Physical custody addresses where the children are going to live. Joint physical custody is preferred in cases where the parents are capable of getting along, are willing to share equal financial and caregiving responsibility of the children, and have historically done so. However, this type of shared parenting is not possible in every case, as it may not be what is in the children's best interests. It is important to minimize disruption to the routine and schedule that the children have become accustomed to, and to consider who has been the children's primary caregiving parent.
If joint custody is not best for the children, then one parent will be awarded primary physical custody, subject to a parenting plan that gives the other party parenting time with the children. There is no "right" or "wrong" parenting plan, and parties can and should work together to craft a schedule that is best for their family.
Getting a divorce can be difficult, particularly if you have a number of assets to divide between you and your soon-to-be ex-spouse. Having a basic understanding of the divorce process in Massachusetts is essential to make sure your divorce goes as smoothly and quickly as possible.
In Massachusetts, a divorce can be classified as "fault" or "no-fault." Generally, a fault divorce blames one spouse for the end of the marriage, whereas a no-fault divorce does not put the blame on either spouse.
Like most people, you probably assumed that signing a prenuptial agreement permanently removed access to certain assets in the case of divorce. However, this may not be the case.
A number of factors can invalidate a prenuptial agreement. If you are able to prove that the agreement is invalid, you may be able to gain access to some of the assets that you previously signed away. What are some of the most common reasons that a prenuptial agreement is invalid?
When many people think of divorce, they picture a couple battling in court over everything from the family home to the family pet. Divorce litigation can be a long, grueling process and take an emotional and financial toll on families. However, not every divorce has to be this way. In fact, many Massachusetts couples find a way to end their marriage outside of the courtroom.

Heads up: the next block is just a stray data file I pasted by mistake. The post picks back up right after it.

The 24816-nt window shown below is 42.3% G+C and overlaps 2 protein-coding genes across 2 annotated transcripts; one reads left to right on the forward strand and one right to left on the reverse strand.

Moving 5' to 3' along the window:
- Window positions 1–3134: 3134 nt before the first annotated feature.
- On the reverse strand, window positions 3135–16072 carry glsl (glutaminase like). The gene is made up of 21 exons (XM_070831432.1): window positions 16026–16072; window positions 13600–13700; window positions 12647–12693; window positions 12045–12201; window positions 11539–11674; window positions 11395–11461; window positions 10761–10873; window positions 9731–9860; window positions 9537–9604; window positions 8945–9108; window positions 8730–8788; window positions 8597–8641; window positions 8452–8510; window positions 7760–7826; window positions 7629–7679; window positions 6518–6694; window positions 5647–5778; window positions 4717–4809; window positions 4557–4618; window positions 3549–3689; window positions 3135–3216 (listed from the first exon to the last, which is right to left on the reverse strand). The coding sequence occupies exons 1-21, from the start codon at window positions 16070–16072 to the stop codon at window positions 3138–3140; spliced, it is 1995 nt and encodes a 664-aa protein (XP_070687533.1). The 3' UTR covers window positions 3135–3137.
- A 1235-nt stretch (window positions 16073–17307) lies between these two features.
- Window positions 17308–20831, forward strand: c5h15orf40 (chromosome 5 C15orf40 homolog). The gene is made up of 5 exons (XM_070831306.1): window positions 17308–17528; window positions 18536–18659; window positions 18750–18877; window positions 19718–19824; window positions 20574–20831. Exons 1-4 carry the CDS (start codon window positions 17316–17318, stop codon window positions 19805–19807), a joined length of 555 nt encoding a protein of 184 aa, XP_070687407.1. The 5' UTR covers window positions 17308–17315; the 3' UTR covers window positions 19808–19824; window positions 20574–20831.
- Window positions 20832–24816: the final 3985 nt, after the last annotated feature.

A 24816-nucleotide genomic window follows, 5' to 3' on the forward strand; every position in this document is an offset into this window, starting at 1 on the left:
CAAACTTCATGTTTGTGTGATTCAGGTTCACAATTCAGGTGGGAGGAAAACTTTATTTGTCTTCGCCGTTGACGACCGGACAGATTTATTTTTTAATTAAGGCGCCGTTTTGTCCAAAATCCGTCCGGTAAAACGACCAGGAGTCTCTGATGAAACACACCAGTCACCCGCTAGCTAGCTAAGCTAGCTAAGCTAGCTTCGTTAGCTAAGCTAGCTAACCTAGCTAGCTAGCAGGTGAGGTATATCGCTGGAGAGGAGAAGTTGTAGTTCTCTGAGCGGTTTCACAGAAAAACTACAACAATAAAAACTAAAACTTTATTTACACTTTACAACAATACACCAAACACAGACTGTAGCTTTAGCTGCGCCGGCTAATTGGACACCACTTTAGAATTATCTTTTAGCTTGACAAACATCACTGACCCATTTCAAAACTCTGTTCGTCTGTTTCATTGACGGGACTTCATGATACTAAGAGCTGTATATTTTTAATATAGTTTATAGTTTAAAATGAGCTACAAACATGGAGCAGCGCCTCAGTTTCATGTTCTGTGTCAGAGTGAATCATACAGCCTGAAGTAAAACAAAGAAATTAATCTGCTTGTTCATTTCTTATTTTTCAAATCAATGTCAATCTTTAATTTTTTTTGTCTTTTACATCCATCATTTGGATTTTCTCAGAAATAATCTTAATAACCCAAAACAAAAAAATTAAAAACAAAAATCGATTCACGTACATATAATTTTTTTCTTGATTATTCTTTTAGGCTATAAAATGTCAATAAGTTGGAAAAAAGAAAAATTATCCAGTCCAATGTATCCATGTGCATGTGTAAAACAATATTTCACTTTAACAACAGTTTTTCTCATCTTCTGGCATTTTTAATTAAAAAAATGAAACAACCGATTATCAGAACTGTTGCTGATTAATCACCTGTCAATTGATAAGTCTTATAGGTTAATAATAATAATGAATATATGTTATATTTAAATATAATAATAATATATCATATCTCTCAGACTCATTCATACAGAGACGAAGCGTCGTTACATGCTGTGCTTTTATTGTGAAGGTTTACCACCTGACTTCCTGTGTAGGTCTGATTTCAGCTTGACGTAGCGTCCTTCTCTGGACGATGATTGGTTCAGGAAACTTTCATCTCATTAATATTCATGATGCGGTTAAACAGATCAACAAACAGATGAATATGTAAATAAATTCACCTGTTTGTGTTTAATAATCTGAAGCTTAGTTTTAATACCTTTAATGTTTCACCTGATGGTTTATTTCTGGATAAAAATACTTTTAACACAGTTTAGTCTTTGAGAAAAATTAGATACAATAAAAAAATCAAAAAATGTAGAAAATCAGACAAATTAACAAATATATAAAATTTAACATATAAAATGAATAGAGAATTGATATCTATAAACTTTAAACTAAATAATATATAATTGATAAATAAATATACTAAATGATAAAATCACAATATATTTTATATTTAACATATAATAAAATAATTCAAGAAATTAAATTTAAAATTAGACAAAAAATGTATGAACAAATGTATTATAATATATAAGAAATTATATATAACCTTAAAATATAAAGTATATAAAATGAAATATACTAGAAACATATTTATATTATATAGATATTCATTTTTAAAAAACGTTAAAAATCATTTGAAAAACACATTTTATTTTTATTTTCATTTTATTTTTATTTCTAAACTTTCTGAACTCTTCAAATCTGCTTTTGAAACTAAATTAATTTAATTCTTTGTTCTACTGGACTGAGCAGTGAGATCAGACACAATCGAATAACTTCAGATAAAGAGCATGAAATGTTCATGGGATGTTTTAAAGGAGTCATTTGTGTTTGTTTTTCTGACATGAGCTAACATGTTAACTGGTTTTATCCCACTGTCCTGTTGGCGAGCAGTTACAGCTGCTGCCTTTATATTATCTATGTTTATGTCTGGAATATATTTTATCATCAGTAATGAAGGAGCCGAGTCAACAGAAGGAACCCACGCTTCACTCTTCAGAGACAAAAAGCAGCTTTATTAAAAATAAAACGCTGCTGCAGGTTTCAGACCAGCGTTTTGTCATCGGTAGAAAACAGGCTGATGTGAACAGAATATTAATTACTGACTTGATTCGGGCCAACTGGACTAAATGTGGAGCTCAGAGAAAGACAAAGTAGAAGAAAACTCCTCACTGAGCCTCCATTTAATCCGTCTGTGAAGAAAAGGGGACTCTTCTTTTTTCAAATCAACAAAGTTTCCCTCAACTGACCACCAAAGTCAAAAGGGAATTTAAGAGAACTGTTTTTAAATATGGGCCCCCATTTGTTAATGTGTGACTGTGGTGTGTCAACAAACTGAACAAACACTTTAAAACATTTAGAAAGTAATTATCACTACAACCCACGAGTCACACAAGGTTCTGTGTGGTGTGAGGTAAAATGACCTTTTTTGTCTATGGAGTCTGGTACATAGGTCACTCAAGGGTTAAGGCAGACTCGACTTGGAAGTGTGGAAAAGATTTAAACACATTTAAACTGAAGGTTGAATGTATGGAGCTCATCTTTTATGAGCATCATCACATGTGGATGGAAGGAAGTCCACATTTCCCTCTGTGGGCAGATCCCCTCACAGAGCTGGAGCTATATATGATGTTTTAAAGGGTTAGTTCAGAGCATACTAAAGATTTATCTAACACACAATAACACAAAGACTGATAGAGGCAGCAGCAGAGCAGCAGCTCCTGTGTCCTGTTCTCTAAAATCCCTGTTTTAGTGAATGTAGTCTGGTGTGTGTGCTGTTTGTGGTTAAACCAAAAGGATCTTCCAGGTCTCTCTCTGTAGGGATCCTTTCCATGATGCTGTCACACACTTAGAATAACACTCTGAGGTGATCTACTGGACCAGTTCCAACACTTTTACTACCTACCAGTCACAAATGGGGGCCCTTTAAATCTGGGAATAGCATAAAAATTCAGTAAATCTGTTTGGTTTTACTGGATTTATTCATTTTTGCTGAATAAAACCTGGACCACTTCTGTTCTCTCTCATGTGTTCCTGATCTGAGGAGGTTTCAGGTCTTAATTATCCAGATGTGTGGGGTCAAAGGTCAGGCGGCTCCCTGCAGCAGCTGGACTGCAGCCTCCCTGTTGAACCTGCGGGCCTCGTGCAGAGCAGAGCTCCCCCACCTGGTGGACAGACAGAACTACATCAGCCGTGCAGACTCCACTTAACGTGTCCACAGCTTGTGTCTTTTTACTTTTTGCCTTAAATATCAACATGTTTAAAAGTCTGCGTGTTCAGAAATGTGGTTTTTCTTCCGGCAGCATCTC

Collaborative divorce allows you to meet with financial planners, therapists and appraisers to resolve disputes that may arise in your divorce. The collaborative process is typically more efficient and allows both parties to have an equal voice.
According to numerous studies, older adults are getting divorced more than ever before. Many older couples find that once their children are grown up and out of the house, they no longer have anything in common. While divorce may seem like the easy answer, it can make your retirement more difficult.
When you have shared your finances with someone for so many years, it can be hard to strike out on your own, particularly later in life. In addition to learning how to survive on half the income, it can be difficult to divide up the assets. Older adult couples may have 401(k)s, individual retirement accounts, pensions and other assets to deal with during a divorce. An attorney who specializes in financial matters of a divorce can help determine what needs to be done to make proper transfers. For example, if you plan on dividing a non-IRA retirement plan, you will need a Qualified Domestic Relations Order. Otherwise, the amount you transfer to your spouse will qualify as taxable income to you.
Divorce affects people. It affects the individuals who engage in the legal process as well as their kids, friends, and extended family members. It imposes heavy burdens on the Massachusetts residents who must put their personal lives on paper and ask a court of law to dissolve the legal binds that tie them to their spouses.
People, though, own property, and property is a key component of negotiating a divorce. Property is not only the money that married people hold in bank accounts and the cars they have paid for but also the real property they own, the personal items they have acquired and the investments they have contributed to throughout the course of their lives.